The Taliban’s destruction of the Bamiyan Buddhas brought cries of outrage from self-professed progressives, institutions of the art world and agencies of the United Nations.
The religious images were carved out of sandstone cliffs and stood more than 100 feet tall in a valley of central Afghanistan for 1,500 years.
The Taliban is a movement that claims to govern by Islamic law wherever it holds sway, and its leaders don’t care for imagery that predates the Muslim faith or offers any alternative. That means just about anything of human creation or concoction before the advent of Islam—about the same time the Bamiyan Buddhas were being carved—can be considered offensive and up for destruction in Taliban territory.
The pair of Bamiyan Buddha statues were destroyed nearly 20 years ago despite their globally recognized status as treasures of art, culture, history and religion. None of that mattered because the Taliban were unchecked in their power—they could do as they saw fit from their own perspective.
I cringed for several reasons when I saw the statue of Junipero Serra pulled down by a crowd at the El Pueblo Historical Monument, the acknowledged birthplace of the City of Los Angeles.
The objections to Serra are clear—I get the problems many have with the actions he took, the institution he represented, the effects of the settlers and systems he fostered in California.
Yet Serra remains a saint of my church, in all its fallibility, not to mention a consequential figure in the history of my state, for all its checkered past. The statue, meanwhile, is the property of the people of Los Angeles—it does not belong to the relatively small crowd that pulled it off its pedestal.
A desire for additional context to accompany the statue of Serra is understandable. I might even agree on removing it from public property, provided the opportunity to consider some reasoned advocacy for such a decision.
I cannot, however, agree that a decision to remove, deface or destroy any public or private property should reside with a small group whose members carry no legal standing and have not sought community consensus.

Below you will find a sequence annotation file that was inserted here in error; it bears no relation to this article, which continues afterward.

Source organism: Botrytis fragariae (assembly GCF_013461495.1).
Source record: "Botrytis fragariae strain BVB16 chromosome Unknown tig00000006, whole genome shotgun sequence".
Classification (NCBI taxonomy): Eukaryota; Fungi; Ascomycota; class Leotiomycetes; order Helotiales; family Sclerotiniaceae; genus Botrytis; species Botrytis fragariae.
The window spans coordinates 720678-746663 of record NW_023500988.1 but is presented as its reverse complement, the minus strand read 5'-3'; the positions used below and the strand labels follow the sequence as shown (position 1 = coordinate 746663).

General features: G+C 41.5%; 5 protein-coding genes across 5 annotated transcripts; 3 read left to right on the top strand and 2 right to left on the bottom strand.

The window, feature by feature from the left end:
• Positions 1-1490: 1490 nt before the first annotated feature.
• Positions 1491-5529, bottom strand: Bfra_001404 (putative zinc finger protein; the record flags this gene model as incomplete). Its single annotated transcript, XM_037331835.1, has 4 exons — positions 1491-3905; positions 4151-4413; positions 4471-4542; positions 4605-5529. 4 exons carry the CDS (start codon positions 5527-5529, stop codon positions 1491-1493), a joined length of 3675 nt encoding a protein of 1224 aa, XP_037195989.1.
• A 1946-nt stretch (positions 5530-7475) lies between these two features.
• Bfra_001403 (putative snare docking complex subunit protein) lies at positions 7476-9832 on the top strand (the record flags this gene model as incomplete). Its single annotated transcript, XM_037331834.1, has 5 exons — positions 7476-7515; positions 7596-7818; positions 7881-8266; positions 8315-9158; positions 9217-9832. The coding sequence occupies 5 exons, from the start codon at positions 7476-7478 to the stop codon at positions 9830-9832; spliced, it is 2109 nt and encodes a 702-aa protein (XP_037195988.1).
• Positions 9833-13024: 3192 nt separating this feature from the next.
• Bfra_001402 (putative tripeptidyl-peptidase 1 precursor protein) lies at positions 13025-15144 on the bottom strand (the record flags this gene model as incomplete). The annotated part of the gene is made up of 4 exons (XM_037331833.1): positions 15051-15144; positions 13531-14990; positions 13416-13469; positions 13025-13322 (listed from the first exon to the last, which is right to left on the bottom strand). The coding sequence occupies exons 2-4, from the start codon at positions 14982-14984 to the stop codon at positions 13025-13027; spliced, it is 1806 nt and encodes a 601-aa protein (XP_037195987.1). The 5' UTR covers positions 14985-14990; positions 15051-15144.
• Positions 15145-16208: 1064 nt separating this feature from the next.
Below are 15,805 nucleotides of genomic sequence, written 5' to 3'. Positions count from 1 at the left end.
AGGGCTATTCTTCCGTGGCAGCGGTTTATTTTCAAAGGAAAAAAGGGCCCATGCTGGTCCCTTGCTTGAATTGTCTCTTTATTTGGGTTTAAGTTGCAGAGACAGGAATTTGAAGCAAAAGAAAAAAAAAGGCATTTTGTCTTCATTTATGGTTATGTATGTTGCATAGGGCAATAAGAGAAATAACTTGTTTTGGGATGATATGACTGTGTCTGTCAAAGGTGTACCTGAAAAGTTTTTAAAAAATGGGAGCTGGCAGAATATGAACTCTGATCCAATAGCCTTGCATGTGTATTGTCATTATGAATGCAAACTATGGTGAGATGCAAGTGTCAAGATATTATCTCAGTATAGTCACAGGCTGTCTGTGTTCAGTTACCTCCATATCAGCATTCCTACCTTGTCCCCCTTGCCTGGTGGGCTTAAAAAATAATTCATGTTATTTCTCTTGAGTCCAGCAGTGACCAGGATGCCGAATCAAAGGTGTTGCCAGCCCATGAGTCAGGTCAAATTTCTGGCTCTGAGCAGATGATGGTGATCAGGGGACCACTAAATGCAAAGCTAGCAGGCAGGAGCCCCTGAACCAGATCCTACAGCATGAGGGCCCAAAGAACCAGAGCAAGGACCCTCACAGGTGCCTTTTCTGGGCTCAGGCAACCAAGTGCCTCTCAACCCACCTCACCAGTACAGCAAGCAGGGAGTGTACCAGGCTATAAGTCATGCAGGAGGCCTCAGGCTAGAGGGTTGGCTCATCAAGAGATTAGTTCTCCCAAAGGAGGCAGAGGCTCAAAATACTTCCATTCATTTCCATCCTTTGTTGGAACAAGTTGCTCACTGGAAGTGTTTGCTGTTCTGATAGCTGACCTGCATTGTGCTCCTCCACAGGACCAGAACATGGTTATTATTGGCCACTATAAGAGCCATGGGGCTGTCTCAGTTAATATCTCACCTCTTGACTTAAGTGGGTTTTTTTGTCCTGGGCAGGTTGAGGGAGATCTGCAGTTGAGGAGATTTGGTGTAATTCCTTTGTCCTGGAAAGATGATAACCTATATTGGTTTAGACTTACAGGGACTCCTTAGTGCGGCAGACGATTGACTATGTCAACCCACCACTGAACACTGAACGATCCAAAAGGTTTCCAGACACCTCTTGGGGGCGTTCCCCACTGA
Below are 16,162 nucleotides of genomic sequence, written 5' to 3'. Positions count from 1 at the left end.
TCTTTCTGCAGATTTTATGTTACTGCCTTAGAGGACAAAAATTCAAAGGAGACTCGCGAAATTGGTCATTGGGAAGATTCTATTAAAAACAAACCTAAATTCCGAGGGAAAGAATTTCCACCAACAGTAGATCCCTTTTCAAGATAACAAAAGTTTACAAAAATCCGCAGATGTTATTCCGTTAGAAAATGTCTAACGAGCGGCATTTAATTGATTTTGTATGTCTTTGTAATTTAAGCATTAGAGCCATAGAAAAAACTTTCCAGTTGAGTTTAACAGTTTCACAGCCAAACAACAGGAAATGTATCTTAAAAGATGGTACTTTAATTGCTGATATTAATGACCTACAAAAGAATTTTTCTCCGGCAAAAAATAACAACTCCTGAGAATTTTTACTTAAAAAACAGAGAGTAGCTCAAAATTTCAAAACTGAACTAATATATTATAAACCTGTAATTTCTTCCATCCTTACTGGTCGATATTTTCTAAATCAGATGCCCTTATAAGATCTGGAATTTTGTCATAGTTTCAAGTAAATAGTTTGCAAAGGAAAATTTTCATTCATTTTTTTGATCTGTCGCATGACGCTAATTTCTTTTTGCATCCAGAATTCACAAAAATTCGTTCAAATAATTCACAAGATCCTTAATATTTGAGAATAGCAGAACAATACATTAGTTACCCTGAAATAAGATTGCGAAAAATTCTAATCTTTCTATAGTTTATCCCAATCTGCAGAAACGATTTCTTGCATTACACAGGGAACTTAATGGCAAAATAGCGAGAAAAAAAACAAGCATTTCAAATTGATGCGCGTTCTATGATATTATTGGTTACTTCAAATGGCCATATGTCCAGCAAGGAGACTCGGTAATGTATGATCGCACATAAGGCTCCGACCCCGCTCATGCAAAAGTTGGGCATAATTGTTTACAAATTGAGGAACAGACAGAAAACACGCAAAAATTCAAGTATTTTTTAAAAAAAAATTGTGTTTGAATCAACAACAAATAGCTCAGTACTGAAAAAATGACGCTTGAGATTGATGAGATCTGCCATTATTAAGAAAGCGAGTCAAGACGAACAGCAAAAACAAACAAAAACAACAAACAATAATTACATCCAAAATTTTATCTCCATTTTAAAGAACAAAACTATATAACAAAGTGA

I have a friend who was canceled a while ago, the human version of pulling down a statue.
I won’t go into details out of respect for this person’s privacy.
I will tell you that there was no due process to the dismissal—the tracks of that railroad ran toward power over principle, expediency over truth.
The result looked to be a lack of concern among this person’s attackers, inquisitors and chroniclers in the press.
That’s a bad break for my friend—and also a bad break for you and me.
My friend happens to be uniquely smart, with an ability to look at things from perspectives that most of us miss. It’s not magic—it’s a consistent dedication to thinking things through.
His cancellation tells me that this society must re-examine our sense of scale when it comes to some common hitches in human relations if we hope to give deep thought to challenges of great significance.
Black Lives Matter is a movement of great significance.
All the more reason we should ensure that bright minds such as my canceled friend are free to think deeply—and unabashedly. We must allow for the sort of middling missteps that are workaday routine for genuine thinkers.
That will require room for honest mistakes, earnest arguments and good-faith collisions of opinions and personalities.
The reward will be new perspectives—and the promise of actual progress—on the challenges that face our world.
I have another friend who knows first-hand what a cancel culture looks like when it goes to extremes.
This person was told, some years ago, that he and his family were no longer welcome in the place where their relatives and ancestors had lived and died as far back as antiquity.
One day the leaders of a group that had no official standing but had gained control of the streets gave him a message, face to face.
“You don’t belong here anymore,” they said.
The message was punctuated with a bullet that whizzed by my friend and struck a wall as he left the meeting.
He carved the bullet out of the wall and carried it to California, where his personal drive has been key to creating billions of dollars of financial value, thousands of jobs, and untold benefits and opportunities for people who have nothing to do with his bottom line.
It’s worth noting here that this fellow once corrected me after I referred to him as an exile.
The term doesn’t apply, he said, because he never looked back after he was made to feel unwelcome in his former homeland.
The point here is that there are costs that come with movements that push change in a hurry by working outside of established systems and beyond community standards.
There is a need, right now, for some tempering of the current mood and mode of thought that’s driving so much activity on our streets, in our workplaces and government offices, and other institutions.
We have problems ... victims ... villains ... and martyrs.
It surely is time to face our failures of federalism and force—and the uneven effects they’ve had on various segments of our population.
That should remain the central point of public debate for now.